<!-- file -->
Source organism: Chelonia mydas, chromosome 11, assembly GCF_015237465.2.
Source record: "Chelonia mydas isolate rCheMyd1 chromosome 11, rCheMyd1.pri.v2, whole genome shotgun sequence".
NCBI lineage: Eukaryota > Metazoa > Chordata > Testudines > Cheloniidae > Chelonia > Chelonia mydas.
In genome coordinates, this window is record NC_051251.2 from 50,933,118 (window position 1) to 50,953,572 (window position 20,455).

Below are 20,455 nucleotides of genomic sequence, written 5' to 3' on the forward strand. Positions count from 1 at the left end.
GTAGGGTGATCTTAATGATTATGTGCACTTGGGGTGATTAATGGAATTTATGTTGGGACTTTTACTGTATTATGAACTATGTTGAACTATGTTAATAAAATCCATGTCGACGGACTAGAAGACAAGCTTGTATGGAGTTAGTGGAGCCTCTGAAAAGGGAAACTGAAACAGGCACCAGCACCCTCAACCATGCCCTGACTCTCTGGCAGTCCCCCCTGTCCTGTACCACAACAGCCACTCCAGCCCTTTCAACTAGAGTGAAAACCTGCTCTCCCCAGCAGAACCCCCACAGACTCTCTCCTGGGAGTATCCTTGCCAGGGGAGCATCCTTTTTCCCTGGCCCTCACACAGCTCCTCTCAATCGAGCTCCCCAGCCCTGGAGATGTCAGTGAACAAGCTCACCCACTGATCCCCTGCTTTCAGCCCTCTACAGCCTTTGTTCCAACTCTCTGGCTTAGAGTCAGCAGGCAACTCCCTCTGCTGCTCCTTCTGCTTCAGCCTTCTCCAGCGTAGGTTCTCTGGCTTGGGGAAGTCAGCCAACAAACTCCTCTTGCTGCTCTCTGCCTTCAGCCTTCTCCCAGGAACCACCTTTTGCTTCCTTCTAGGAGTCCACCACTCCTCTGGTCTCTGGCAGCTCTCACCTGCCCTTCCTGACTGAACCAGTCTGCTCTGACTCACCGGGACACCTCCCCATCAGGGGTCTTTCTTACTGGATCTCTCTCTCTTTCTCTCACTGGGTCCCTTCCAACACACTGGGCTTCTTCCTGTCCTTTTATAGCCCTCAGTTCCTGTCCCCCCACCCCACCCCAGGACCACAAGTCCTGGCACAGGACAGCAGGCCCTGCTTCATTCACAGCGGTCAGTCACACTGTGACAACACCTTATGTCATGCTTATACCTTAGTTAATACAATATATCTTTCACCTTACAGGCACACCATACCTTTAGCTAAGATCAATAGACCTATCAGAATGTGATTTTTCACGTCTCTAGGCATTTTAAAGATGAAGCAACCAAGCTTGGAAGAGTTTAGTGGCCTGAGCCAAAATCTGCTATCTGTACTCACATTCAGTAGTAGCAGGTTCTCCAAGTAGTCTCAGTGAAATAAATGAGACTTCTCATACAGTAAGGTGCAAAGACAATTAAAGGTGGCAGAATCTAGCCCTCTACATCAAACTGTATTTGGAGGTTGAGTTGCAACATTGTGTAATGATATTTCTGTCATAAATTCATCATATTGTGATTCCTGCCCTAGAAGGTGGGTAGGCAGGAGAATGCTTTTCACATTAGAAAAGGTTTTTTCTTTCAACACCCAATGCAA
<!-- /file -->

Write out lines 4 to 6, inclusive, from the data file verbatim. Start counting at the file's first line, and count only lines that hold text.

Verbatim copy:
In genome coordinates, this window is record NC_051251.2 from 50,933,118 (window position 1) to 50,953,572 (window position 20,455).

Below are 20,455 nucleotides of genomic sequence, written 5' to 3' on the forward strand. Positions count from 1 at the left end.
GTAGGGTGATCTTAATGATTATGTGCACTTGGGGTGATTAATGGAATTTATGTTGGGACTTTTACTGTATTATGAACTATGTTGAACTATGTTAATAAAATCCATGTCGACGGACTAGAAGACAAGCTTGTATGGAGTTAGTGGAGCCTCTGAAAAGGGAAACTGAAACAGGCACCAGCACCCTCAACCATGCCCTGACTCTCTGGCAGTCCCCCCTGTCCTGTACCACAACAGCCACTCCAGCCCTTTCAACTAGAGTGAAAACCTGCTCTCCCCAGCAGAACCCCCACAGACTCTCTCCTGGGAGTATCCTTGCCAGGGGAGCATCCTTTTTCCCTGGCCCTCACACAGCTCCTCTCAATCGAGCTCCCCAGCCCTGGAGATGTCAGTGAACAAGCTCACCCACTGATCCCCTGCTTTCAGCCCTCTACAGCCTTTGTTCCAACTCTCTGGCTTAGAGTCAGCAGGCAACTCCCTCTGCTGCTCCTTCTGCTTCAGCCTTCTCCAGCGTAGGTTCTCTGGCTTGGGGAAGTCAGCCAACAAACTCCTCTTGCTGCTCTCTGCCTTCAGCCTTCTCCCAGGAACCACCTTTTGCTTCCTTCTAGGAGTCCACCACTCCTCTGGTCTCTGGCAGCTCTCACCTGCCCTTCCTGACTGAACCAGTCTGCTCTGACTCACCGGGACACCTCCCCATCAGGGGTCTTTCTTACTGGATCTCTCTCTCTTTCTCTCACTGGGTCCCTTCCAACACACTGGGCTTCTTCCTGTCCTTTTATAGCCCTCAGTTCCTGTCCCCCCACCCCACCCCAGGACCACAAGTCCTGGCACAGGACAGCAGGCCCTGCTTCATTCACAGCGGTCAGTCACACTGTGACAACACCTTATGTCATGCTTATACCTTAGTTAATACAATATATCTTTCACCTTACAGGCACACCATACCTTTAGCTAAGATCAATAGACCTATCAGAATGTGATTTTTCACGTCTCTAGGCATTTTAAAGATGAAGCAACCAAGCTTGGAAGAGTTTAGTGGCCTGAGCCAAAATCTGCTATCTGTACTCACATTCAGTAGTAGCAGGTTCTCCAAGTAGTCTCAGTGAAATAAATGAGACTTCTCATACAGTAAGGTGCAAAGACAATTAAAGGTGGCAGAATCTAGCCCTCTACATCAAACTGTATTTGGAGGTTGAGTTGCAACATTGTGTAATGATATTTCTGTCATAAATTCATCATATTGTGATTCCTGCCCTAGAAGGTGGGTAGGCAGGAGAATGCTTTTCACATTAGAAAAGGTTTTTTCTTTCAACACCCAATGCAA